Alexandra Erin, aka @AlexandraErin, is an American blogger, satirist, and author. She writes short stories, fiction, poems, and tabletop gaming content. Aside from her deep passion for fantasy, she writes political threads on Twitter since the election of 2016. She’s also about to publish First Dates, Last Calls, a series of short stories.
Interview published on June 26, 2019
Q. Can you tell us a bit about yourself?
A. So, my name is Alexandra Erin, and I'm an author of multiple genres and forms. I'm originally from eastern Nebraska, but currently live in western Maryland. I'm a trans woman, very proud to be queer. I enjoy writing poetry, fiction, and gaming content. I especially enjoy the form of satire, which helped propel me to the rare honor of an Alfie Award, an award bestowed by George R.R. Martin and named in tribute to his friend, the late Alfred Bester.
The year I won it, he was actually an alternate runner-up further down in the same category. So I can tell people, in perfect honesty and total humility, that I beat George R.R. Martin for a writing award that he invented.
Now, the category was for fan writing, and I don't imagine he was trying very hard to win, nor do I think he wouldn't have stepped back had he become a serious contender. It was a very strange year for science fiction and fantasy literature. But I am a storyteller at heart, and so when I show people the trophy, I tell them, "George R.R. Martin handed this to me after I beat him for a writing award he invented," because that's the way that makes the better story.
Though I won the Alfie for writing about fandom politics, I started getting serious attention on Twitter for my threads about actual serious business politics during the 2016 election season. It occurred to me, as election night neared, that as a woman of 36 years old at that point, I had been through more presidential elections than most of the people on Twitter. It was kind of my "wait, I'm the adult" moment. So I decided to assume the responsibility that goes along with the position.
On election night 2016, I started explaining things as they happened, and they kept happening, and I kept explaining them. I'm still explaining them. It's how I pay the bills, but more than that, it's a calling. I've got for-real journalists and politicians following me. I've had people with checkmarks by their names message me to ask me my opinion on when or if someone was going to leave the White House. I've had big name journalists ask me to tell them I think everything's going to be okay. I got to explain to Chrissy Teigen why internet weirdos were accusing her and her husband of being child traffickers. That was a surreal experience, probably as much for her as it was for me.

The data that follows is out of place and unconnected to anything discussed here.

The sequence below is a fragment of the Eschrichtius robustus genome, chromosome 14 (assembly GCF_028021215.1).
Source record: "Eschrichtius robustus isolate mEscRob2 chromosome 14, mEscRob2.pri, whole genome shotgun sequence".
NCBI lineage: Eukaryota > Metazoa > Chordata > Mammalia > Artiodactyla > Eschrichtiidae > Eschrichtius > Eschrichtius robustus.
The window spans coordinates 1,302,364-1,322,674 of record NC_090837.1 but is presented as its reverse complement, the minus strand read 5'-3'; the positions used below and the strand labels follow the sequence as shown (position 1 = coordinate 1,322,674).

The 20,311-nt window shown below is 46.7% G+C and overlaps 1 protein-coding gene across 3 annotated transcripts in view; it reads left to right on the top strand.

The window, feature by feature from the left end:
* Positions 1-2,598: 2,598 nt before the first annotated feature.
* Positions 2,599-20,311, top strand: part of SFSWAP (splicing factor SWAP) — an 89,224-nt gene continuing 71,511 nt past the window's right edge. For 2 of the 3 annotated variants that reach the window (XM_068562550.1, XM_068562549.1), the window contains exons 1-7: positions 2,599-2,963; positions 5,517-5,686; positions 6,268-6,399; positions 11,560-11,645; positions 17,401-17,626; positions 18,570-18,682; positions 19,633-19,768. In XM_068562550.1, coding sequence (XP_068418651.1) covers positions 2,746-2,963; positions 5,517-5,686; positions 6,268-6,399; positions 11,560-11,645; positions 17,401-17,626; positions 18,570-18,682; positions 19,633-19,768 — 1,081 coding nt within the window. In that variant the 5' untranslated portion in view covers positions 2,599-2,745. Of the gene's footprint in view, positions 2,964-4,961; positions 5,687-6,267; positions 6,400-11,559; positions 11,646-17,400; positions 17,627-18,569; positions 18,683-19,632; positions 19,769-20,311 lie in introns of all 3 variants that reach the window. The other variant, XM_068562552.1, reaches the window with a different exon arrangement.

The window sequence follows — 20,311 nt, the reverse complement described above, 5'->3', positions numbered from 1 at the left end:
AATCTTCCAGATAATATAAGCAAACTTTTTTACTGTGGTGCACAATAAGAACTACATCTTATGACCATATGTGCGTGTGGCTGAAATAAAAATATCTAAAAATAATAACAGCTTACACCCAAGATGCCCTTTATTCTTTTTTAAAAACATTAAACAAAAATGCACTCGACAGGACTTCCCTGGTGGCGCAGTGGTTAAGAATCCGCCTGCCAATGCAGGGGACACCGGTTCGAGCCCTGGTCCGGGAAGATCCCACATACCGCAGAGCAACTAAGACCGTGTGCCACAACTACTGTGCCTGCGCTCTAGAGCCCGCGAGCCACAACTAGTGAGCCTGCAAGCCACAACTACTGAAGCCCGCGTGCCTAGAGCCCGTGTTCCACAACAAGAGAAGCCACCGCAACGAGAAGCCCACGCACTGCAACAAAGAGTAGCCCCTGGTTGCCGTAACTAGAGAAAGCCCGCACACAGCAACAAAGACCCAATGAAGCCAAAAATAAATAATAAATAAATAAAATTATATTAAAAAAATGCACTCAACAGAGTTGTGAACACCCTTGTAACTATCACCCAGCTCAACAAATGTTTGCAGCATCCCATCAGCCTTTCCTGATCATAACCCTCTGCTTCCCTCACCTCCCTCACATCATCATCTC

I've decided to embrace the fact that my life doesn't make a lot of sense right now. When people ask me what I do, I show them a gif of Morpheus telling them that they have to see it for themselves. I introduce myself as a leading expert in the field of *gestures vaguely* whatever it is I do. I call myself Twitter's Weird Politics Mom or a well-respected fake internet pundit.
Q. How did you get into writing?
A. The biggest single factor there, I think, is that I had parents who read to me. My mother especially, my father as well, used to read Madeleine L'Engle and C.S. Lewis, among other classic fantasy and science fiction, to my siblings and myself. I have a mitochondrial condition that resulted in a lot of painful, scary tests when I was a kid, and some uncertainty about my future, and one of the things that helped me cope with that was Madeleine L'Engle writing about mitochondria like it was an epic battleground of good vs. evil in A Wind In The Door.
Stories have always made sense to me, and they help me make sense of the world, which helps me make the world make sense to others.
Q. You write on politics in the form of Twitter threads, why this specific format for the topic?
A. I think most of my non-fiction writing as a way of working through my thoughts on a topic. My blog usually has as a header some variation of "Quietly Thinking Out Loud". I think Twitter's a really great medium for that, in that it forces you to process what you're thinking a little bit at a time, but it also gives you freedom because you don't have this whole blank page in front of you, just a tiny little box. So if you only have a place to start, you can tweet it, and then if it turns out that's all you have, you're good, but if you find it inspires another thought, you can just keep going.
You know, I find it interesting to be asked this in a pro-threading context. I used to get this question a lot, though it was often with a note of exasperation. "Ugh, why so many tweets, why not write a blog post?"
I did write blog posts, for several years. On my own sites, on Livejournal or later Tumblr, on Medium. And as someone who was trying to make a go of this writing thing, one way or another, I paid pretty close attention to the statistics for how widely they were read and shared.
And when I learned how to thread on Twitter, I discovered something: Twitter threads go further and are more widely read than blog posts.
It's very counterintuitive to some people, or it was as recently as a couple of years ago. They would swear to me, "I have friends who will totally read this, but I feel embarrassed linking to a tweet. I know no one's going to read it. If you type this thread this up as a blog post, I will share it everywhere." I'd get multiple people making the same entreaties on any popular thread I'd make, and so I would type it up, and be, "Here's the blog post you asked for!"
And I would check the stats, and three people would have read it, and no one had shared it.
Meanwhile the thread was being read by tens of thousands of people.